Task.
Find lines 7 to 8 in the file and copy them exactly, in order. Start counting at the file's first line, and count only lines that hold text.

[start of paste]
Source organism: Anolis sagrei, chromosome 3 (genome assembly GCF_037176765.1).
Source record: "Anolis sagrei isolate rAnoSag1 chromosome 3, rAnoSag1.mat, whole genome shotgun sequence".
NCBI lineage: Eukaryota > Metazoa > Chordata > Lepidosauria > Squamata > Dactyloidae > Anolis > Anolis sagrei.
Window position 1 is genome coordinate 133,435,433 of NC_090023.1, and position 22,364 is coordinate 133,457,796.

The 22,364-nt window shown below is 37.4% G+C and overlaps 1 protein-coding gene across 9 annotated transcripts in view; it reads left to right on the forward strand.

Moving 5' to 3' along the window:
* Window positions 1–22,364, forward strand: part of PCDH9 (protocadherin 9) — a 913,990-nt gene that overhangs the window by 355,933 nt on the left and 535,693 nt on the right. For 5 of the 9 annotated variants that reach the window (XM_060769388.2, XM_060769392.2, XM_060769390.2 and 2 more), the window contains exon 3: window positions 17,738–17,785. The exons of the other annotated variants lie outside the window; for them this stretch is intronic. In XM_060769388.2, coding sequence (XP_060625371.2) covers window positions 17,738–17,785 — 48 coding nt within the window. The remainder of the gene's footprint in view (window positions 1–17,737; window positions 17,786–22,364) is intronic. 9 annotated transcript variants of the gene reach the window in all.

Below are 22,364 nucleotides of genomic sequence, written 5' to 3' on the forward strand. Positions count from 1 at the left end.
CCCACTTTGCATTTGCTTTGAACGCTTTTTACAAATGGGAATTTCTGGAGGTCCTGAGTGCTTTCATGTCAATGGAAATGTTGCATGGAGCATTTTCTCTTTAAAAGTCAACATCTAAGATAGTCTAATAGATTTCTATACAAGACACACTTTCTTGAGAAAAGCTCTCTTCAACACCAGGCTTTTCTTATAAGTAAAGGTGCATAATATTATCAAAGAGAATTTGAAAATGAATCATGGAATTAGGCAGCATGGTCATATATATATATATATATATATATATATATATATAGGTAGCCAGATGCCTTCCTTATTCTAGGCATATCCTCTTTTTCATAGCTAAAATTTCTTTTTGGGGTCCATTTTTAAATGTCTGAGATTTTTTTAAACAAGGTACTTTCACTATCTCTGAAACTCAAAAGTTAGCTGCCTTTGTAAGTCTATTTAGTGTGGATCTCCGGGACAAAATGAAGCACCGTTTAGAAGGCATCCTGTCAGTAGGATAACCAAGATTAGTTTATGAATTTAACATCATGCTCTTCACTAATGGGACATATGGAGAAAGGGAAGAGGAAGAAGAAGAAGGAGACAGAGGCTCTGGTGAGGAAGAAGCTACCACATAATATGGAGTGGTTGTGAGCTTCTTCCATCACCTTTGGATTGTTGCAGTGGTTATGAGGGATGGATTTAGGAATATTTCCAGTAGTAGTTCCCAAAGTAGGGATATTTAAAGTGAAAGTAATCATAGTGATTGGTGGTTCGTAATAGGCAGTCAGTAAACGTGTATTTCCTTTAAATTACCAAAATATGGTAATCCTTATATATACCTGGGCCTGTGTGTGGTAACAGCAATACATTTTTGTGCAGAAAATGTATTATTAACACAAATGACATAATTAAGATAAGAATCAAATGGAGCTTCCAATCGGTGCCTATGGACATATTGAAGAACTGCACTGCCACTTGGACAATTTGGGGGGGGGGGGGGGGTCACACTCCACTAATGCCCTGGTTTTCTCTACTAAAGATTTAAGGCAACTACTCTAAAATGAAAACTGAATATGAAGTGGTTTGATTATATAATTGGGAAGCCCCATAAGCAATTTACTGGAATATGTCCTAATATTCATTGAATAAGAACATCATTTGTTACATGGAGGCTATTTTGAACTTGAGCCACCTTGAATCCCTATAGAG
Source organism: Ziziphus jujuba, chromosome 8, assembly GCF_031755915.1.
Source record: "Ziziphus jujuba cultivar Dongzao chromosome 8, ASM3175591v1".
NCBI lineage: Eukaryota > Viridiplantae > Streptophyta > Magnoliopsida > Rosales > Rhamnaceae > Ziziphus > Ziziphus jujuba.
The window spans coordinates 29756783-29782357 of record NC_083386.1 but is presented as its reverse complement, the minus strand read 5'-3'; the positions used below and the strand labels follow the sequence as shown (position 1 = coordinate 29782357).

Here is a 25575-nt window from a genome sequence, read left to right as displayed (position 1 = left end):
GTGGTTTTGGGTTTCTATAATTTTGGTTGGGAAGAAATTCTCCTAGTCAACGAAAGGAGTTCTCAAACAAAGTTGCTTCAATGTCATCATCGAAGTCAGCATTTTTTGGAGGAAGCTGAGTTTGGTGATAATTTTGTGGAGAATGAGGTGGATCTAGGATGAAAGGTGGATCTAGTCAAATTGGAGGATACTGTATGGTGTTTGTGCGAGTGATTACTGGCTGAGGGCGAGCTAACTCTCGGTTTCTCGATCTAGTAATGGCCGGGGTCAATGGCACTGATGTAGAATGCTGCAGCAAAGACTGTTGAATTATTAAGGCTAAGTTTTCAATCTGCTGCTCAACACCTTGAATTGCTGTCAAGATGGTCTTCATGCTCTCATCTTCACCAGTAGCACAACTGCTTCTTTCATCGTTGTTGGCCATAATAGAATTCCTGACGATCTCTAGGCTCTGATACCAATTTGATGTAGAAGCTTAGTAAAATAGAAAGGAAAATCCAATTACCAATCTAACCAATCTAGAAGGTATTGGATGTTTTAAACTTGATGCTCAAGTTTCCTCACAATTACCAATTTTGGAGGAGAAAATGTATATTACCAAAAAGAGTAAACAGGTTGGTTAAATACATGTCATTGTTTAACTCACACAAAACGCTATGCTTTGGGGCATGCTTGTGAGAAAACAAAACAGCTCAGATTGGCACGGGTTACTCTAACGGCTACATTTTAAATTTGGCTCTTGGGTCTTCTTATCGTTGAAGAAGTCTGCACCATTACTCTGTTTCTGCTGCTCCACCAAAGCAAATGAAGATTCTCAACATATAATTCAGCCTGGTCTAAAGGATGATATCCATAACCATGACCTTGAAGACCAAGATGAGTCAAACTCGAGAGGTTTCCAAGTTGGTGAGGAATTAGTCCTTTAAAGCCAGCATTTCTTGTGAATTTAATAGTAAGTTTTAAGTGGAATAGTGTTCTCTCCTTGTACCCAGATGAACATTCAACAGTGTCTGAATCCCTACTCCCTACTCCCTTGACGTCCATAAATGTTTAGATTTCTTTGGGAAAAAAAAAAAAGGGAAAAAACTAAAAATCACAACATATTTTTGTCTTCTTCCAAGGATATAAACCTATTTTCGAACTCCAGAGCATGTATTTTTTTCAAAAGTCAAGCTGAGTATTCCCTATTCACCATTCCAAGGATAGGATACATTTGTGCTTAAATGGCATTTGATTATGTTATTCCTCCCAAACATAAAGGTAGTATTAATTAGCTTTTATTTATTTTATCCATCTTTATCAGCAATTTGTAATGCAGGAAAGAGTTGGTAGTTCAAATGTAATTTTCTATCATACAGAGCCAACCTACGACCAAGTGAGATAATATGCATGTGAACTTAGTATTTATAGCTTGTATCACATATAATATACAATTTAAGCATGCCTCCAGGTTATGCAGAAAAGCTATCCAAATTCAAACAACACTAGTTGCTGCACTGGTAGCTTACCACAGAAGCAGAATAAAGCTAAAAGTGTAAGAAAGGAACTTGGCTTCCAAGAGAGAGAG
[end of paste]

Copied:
* Window positions 1–22,364, forward strand: part of PCDH9 (protocadherin 9) — a 913,990-nt gene that overhangs the window by 355,933 nt on the left and 535,693 nt on the right. For 5 of the 9 annotated variants that reach the window (XM_060769388.2, XM_060769392.2, XM_060769390.2 and 2 more), the window contains exon 3: window positions 17,738–17,785. The exons of the other annotated variants lie outside the window; for them this stretch is intronic. In XM_060769388.2, coding sequence (XP_060625371.2) covers window positions 17,738–17,785 — 48 coding nt within the window. The remainder of the gene's footprint in view (window positions 1–17,737; window positions 17,786–22,364) is intronic. 9 annotated transcript variants of the gene reach the window in all.

Below are 22,364 nucleotides of genomic sequence, written 5' to 3' on the forward strand. Positions count from 1 at the left end.